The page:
The Queen of Pherans

This is a fictional story.

It was the first week of December. The winter had announced its arrival, but snow had not yet embraced our land. I was returning home exhausted from the playground, and was met with much jubilation – my Class 10 results were out and I had passed with flying colours.

I was the first in the family on a journey beyond elementary education.

The commute to the senior secondary school from my home was long. My family was worried as it was a tumultuous decade for the Kashmir Valley – the nineties. Anything could happen on the way. The region was raging with unrest. The chilling accounts of death and destruction we heard were a routine. The Valley was in ruins and I had just cracked out of my shell, so to speak.

I chose humanities over science and enrolled myself in Career Care Institute for winter tutorials. At the tuition centre, Hameed sir taught English and he was famous for his articulation and pronunciation. I felt like I was lost on a strange island, much like Prospero in Shakespeare’s The Tempest. Days passed and two more classmates from the village joined. We enjoyed our classes as we adjusted ourselves with our surroundings in the town.

Just when the Chillai-Kalan was about to start, it snowed. Some students used fur coats and jackets to beat the chill and others wore pherans (traditional Kashmiri winter attire). A classmate from the village was a smoker and I casually joined him. One day when we were on our way to class, walking, talking and smoking, we heard a polite voice behind us.

“Tala haz jaaye trayev (give me some space).”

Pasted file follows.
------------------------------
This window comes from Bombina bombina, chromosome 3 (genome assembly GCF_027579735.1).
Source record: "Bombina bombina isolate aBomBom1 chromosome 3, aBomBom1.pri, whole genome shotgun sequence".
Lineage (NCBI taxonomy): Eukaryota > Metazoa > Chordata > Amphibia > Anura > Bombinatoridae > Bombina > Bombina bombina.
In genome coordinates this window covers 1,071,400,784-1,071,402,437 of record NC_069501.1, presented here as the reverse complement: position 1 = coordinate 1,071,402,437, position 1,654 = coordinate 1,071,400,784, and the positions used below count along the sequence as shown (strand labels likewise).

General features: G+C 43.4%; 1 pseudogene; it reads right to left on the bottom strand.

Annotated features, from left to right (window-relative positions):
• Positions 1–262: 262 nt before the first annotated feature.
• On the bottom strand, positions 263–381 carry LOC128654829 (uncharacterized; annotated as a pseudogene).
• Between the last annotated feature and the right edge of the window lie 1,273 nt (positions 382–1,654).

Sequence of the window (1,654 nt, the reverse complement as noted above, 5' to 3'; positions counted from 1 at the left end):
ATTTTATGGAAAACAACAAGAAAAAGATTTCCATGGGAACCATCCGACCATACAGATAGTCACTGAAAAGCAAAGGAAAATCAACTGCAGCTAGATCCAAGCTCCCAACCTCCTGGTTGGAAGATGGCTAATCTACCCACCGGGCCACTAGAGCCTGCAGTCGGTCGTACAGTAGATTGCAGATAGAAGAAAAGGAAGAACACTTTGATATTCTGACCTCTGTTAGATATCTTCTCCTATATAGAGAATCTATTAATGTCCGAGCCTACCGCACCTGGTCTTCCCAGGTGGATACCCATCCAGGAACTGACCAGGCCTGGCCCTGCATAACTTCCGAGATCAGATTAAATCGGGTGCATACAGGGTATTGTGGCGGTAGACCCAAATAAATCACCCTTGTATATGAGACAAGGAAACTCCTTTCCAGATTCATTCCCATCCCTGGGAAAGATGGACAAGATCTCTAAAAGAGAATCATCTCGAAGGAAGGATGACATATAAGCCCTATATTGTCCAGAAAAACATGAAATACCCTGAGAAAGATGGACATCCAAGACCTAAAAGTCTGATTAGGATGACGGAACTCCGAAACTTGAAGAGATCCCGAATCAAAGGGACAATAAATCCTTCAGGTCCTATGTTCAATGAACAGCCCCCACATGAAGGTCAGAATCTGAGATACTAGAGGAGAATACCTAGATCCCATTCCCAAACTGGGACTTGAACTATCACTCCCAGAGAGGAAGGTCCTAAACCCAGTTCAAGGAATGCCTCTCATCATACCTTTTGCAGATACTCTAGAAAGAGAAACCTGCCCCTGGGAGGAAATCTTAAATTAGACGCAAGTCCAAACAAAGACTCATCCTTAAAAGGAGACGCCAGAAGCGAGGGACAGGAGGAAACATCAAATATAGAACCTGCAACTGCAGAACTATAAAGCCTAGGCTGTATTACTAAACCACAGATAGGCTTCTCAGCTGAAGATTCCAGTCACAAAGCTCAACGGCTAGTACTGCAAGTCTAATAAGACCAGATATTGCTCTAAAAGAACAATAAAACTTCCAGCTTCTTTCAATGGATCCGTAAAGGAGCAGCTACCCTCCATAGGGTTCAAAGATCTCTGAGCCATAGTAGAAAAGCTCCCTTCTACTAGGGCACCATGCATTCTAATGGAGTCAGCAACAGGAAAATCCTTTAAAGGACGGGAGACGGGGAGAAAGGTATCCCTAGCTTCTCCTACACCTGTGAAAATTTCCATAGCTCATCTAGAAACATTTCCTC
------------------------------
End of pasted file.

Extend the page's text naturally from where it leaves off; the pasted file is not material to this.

I turned around and saw a beautiful face. She had a bag on her back, and was wearing a lemon-coloured pheran and fur shoes. When we reached class, we found her sitting in the front row. As I entered the room, our eyes met again. The class started and I kept thinking about our encounter.

The next day, just as the bus dropped us off, I waited to see her. I asked my classmates about her and was told that her name is Rahila, and that she was from the town and studied at the convent school.

I didn’t quite understand the signs then, but something about her made by heart beat faster. Waiting for Rahil became a part of my daily routine.

It was the beginning of my love story.

One day, Hameed sir announced that he would be conducting a unit test the next day. I returned home and spent the entire night reading with candlelight for company. Rahila had already seen me smoking – failing the test was not an option.

The next day, I felt satisfied with my paper after it was done. Everyone was talking about the test and I was on cloud nine. But Rahila and some other girls were biting their nails; they looked worried. Nobody paid heed to the other classes and everyone was consumed by talking about the results.

The results were released the next day, and I had topped. I was stunned as I had never thought to compete with students from advanced schools. I couldn’t believe it, and everyone looked at me with a mix of amusement and disbelief.

I caught Rahila, the queen in the pheran, also looking at me a couple of times. The classes ended and we left the tuition centre. Some students came to congratulate me.

A day later, while we were on our way to class, Rahila stopped me and said, “Could you lend me your English notebook – I missed a few classes in the beginning.”

I started sweating, but quickly nodded.

After classes, I handed over my notebook to the queen in the pheran. She was among the few girls who wore the pheran. I don’t know what it was, but she looked like a queen in that lemon-coloured pheran. I returned home and was lost in thoughts about my notebook; of what she would think of my handwriting.